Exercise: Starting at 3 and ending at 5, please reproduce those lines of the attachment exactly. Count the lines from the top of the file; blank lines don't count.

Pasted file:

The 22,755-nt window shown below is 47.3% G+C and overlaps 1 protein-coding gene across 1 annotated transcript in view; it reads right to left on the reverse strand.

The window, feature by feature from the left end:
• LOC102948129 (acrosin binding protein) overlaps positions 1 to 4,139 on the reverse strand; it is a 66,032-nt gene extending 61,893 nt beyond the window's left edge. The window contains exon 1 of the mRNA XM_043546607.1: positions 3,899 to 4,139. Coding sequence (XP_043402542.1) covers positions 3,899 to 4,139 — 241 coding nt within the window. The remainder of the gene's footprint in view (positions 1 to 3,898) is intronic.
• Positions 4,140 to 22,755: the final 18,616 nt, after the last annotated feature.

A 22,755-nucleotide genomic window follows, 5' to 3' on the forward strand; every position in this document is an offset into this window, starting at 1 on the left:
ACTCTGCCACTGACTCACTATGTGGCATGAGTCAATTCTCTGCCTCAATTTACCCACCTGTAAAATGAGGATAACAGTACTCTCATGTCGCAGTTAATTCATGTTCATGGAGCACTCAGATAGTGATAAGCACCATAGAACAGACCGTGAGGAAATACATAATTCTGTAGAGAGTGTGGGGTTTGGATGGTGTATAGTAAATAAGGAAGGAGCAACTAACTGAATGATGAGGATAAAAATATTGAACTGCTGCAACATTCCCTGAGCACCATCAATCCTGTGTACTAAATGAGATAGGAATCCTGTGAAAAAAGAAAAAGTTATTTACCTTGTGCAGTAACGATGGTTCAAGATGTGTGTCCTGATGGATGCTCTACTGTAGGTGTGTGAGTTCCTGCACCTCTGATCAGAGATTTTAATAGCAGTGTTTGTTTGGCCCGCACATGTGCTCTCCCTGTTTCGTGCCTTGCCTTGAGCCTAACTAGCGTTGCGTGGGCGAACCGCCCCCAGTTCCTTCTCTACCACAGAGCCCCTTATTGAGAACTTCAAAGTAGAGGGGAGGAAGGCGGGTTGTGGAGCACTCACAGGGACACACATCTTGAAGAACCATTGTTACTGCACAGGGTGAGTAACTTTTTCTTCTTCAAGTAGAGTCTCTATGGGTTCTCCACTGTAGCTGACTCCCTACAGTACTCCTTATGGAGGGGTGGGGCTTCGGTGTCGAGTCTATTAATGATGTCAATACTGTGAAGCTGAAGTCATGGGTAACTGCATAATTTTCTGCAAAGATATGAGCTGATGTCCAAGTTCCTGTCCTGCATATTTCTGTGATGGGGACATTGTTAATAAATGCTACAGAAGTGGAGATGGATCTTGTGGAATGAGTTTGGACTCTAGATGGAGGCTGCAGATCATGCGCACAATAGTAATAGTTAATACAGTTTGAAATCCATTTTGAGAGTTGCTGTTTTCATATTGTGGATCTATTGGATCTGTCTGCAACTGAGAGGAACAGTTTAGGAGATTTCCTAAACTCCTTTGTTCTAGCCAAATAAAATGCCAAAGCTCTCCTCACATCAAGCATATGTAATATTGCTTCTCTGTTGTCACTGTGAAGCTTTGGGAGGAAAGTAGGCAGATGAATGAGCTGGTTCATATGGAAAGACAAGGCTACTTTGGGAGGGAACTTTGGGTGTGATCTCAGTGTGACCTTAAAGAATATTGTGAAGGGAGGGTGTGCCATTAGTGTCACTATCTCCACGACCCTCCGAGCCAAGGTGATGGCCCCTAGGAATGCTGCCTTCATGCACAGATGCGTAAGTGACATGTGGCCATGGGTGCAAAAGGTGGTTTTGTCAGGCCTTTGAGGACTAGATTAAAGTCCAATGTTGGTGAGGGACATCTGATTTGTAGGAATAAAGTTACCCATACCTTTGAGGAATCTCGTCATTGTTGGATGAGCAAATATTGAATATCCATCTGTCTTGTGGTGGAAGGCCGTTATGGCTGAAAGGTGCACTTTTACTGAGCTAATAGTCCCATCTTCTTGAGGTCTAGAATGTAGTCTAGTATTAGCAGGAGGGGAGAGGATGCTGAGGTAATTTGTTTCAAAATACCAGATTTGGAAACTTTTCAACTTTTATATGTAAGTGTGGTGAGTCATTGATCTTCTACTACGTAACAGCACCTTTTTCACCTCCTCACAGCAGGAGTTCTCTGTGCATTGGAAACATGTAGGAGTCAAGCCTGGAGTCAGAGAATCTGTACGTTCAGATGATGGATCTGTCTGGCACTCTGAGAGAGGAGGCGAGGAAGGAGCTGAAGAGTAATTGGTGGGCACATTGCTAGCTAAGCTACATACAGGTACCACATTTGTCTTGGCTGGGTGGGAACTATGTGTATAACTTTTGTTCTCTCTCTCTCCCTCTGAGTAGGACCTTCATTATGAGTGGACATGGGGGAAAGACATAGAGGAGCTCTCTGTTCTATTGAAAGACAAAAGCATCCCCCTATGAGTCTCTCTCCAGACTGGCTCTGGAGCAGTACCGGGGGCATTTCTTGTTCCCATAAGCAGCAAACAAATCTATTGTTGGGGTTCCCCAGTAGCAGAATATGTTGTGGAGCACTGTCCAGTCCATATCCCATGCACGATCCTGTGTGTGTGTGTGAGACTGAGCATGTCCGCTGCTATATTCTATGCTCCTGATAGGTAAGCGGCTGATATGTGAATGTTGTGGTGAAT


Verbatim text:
• LOC102948129 (acrosin binding protein) overlaps positions 1 to 4,139 on the reverse strand; it is a 66,032-nt gene extending 61,893 nt beyond the window's left edge. The window contains exon 1 of the mRNA XM_043546607.1: positions 3,899 to 4,139. Coding sequence (XP_043402542.1) covers positions 3,899 to 4,139 — 241 coding nt within the window. The remainder of the gene's footprint in view (positions 1 to 3,898) is intronic.
• Positions 4,140 to 22,755: the final 18,616 nt, after the last annotated feature.

A 22,755-nucleotide genomic window follows, 5' to 3' on the forward strand; every position in this document is an offset into this window, starting at 1 on the left: